Thursday, March 18, 2010

The Quilt Man Hath Cometh

Every quilt begins with a dream.
If you buy one from a popular catalog, that dream began with a starving paraplegic child in Indonesia. I hope those toddler tears help you feel cozy at night.

That was just it, if an orphan with a 50 year old jerry-rigged diesel powered sewing machine could make a quilt, why couldn't I?

So this quilted tangent began in the fall of 2008. What happened in the ensuing years, you ask? Oh buddy, just you wait!
Some folks tell ya you need rulers, rotary cutters and an actual recipe for the quilt, one that is followed. Let me tell you, this ain't true!**Actually, you should follow the quilt recipe, please read below.
The quilting I do is the quilting that would be done if Che Guevara and Pancho Villa had a love child that was born an old lady wearing bandoleros filled with Singer needles. No pins, no thimbles, and no regrets.

Another enjoyable night of quilting under the influence
Quilting after imbibing a delicious libation is always a good idea, because your seams seem straighter when you're seeing double!

Things I learned from quilting:
  • Don't be afraid to fall into an abyss of patchwork
  • Keep things straight and measure if you get a chance (no seriously, this is a good idea)
  • The adage "measure twice and cut once" is actually true, sorry Pancho!
  • Substituting is okay of you are a teacher, but substituting quality fabric with the low dollar bargain bin remnant stuff, or corduroy/denim for linen, or a Budweiser & a machete for a pattern and a quilting class is not okay. Keep it real, quilt like a gangsta.
Okay, so after many months of work, the topside patchwork was finished. All done right? I have finished quilting, no? Well, quilting is actually a type of bedding composed of several layers generally combined using the technique of quilting.
Wait, hold up. Several layers? Yes, this includes a batting and a backing.
That took more time.
I chose a monster piece of black batting that did not have to be pieced together in the middle (the final dimensions of my quilt are 110"x 124").
I chose a flannel backing and a reserved and modest border so that if we had easily-nauseated guests over, we could flip the old girl over and they would not puke at the sight of my patchwork.

So, like an enormous fabric BLT, I had the layers of my quilt ready to go. I found a nice lady on the internet with a fancy machine to piece them all together (Quilt them).
But my dreams were dashed.....crest fallen, hopes ravaged, life over, it was time to burn my quilt in the street and ride a train to Barstow and oblivion. I was told that my gorgeous fabric sandwich was "un-quiltable".

Dear God, they'll never find my quilt or my body.

The problem was, it was too un-square, with lines all over the board. She thought it would be like quilting a square mile of bubble wrap in zero gravity...not possible.

Well, let me tell ya, a second opinion is worth a million bucks. I found another nice lady with an even bigger quilting machine and she said she could easily get it done. Sharon at Old Town Quilting in Fort Collins, CO is a master of quilting. She was able to take my rough-shod first ever quilt and work small "darts" into it. A dart is a small acute triangle folded in order to gather areas where extra fabric exists and quilt over them , helping the end product to conform to a square (sorry, Che!)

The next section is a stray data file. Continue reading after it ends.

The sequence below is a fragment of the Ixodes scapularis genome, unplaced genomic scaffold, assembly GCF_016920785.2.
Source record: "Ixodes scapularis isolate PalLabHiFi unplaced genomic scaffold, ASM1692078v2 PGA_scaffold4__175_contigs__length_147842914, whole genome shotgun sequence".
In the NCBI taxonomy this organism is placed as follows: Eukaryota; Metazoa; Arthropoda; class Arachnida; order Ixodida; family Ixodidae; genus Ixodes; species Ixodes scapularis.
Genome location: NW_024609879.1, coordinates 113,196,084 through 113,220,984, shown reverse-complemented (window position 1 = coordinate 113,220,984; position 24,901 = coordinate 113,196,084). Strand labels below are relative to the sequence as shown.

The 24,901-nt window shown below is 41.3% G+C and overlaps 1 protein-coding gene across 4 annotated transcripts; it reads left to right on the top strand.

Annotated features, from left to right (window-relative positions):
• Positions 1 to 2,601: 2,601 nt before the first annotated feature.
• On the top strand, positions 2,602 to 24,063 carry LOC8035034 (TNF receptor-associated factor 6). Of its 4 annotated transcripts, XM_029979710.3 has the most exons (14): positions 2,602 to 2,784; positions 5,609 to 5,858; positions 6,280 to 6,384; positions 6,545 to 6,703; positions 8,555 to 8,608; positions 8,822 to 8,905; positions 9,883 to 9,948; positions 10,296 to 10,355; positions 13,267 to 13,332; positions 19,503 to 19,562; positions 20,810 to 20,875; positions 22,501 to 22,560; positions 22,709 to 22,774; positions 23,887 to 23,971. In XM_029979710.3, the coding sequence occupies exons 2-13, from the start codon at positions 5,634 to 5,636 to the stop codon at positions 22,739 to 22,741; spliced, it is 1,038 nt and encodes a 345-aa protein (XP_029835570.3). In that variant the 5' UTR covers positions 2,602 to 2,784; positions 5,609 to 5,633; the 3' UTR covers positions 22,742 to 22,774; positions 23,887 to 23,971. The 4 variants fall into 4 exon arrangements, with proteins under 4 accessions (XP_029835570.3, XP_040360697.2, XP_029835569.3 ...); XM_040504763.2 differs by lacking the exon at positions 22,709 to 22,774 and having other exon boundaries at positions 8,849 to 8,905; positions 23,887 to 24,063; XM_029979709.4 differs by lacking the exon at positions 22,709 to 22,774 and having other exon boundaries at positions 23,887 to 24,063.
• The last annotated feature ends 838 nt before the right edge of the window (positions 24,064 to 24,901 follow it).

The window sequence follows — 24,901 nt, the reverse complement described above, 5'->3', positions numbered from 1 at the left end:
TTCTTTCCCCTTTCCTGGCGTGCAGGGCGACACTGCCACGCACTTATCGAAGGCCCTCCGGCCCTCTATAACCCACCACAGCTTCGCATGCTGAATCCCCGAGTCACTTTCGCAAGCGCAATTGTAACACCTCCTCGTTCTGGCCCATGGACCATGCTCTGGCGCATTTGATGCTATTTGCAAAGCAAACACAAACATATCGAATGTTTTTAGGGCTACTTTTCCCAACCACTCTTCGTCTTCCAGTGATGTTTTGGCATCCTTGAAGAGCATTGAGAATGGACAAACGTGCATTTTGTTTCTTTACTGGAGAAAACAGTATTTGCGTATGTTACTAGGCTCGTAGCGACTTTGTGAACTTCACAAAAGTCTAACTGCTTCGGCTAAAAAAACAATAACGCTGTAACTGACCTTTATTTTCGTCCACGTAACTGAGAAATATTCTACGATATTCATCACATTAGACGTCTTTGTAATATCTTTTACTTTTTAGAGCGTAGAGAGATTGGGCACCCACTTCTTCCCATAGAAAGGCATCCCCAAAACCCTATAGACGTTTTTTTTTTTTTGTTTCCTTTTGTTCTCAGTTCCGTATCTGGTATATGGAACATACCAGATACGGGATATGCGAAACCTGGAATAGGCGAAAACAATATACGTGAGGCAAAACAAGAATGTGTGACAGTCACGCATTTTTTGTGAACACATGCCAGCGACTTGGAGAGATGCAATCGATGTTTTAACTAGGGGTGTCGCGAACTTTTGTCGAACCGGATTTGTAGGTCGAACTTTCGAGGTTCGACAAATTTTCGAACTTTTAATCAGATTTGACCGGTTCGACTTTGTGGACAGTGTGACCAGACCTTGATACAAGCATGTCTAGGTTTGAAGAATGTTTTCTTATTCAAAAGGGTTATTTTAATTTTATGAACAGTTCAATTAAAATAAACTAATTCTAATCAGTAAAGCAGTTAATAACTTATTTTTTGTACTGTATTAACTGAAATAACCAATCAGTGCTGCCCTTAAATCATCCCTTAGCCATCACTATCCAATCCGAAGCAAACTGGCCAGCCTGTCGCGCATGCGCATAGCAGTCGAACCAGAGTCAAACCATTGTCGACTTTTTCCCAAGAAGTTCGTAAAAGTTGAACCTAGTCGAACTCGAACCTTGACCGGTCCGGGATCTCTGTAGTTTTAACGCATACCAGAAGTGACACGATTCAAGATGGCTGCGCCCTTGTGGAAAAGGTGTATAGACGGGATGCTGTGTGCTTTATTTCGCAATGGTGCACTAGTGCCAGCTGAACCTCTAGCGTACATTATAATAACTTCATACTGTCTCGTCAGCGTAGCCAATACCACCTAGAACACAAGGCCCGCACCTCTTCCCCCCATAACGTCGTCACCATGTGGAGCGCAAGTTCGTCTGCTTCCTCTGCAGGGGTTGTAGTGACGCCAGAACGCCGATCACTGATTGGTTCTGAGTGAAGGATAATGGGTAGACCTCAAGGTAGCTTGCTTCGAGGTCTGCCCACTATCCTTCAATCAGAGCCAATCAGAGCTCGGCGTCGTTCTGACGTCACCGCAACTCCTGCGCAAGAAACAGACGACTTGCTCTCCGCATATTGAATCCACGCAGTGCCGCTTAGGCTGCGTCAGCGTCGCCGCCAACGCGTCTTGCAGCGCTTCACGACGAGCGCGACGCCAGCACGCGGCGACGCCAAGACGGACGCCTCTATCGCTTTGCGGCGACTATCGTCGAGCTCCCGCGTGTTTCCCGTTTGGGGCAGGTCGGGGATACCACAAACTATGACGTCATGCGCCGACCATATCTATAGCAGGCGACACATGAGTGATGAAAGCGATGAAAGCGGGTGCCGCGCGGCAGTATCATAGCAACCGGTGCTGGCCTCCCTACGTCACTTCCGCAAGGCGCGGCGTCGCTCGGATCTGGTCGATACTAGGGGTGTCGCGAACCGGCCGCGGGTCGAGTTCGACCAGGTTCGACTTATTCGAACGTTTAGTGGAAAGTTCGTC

Sharon decided a meandering pattern would be most forgiving given the bare-back nature of my work. I had originally wanted a leafy pattern due to my infatuation with vegetation, but I took her advice, realizing that my quilt was lucky just to be quilted.
Another option would have been a "tie-type" quilt, where instead of sewing the layers together, a small portion of thread is used periodically to fasten them together. Old Man Brandy said that is how the Kansas ancestors made quilts, but that is just not my style. Like an extra large, hey, garçon, I said EXTRA large...really, that is as big as they come? Okay. So a true quilt is like a BLT with a thousand tiny staples in it, not a single toothpick stuck in each half. I cringed at the thought of one yarny tie thread holding my whole mess together. Any price was acceptable, I needed that damn quilting!

So it has been a long and sometimes frustrating and agonizing journey. But, it was all worth it.Quilt #2 is in the works, and don't tell anyone, but I bought some rulers and a rotary cutter and a 12 pack.


  1. OMG! Luke, that looks pretty damned good! I can't wait to see your second one.

    We miss y'all!

  2. Ha! Quilting never seemed so fun as with a beer and a puppy to help.

    Looks great!

  3. You are inspiring Luke! I think I want to make a quilt... but I prefer Chardonnay and Courvoisier...I think this is going to cost me a lot more than good fabric!

  4. I have been told many times that I was unquilt-able. You've given me hope.

    Love, Uncle Rusty

  5. You are such a minimizer -- a 12-pack ain't nearly enough to get the rest of us through another Bonsai Goat quilting episode. Thank goodness several states lay between Oregon and Colorado...

    p.s. It's VERY COOL -- truly.

  6. Lu,

    No one ever said you don't work hard! Damn. Impressed yet again by your massive crafty-ness, you happy homesteader you.

    Makes me wanna make something.

    K (big sis)

  7. Lukey, I love your quilt...what a journey. That is a great story. We should make a family quilt...everyone does a few squares, and now you know how to do all of the "quilting." Love you a ton. Sarah

    PS nice new sewing machine, I can tell Barley likes it!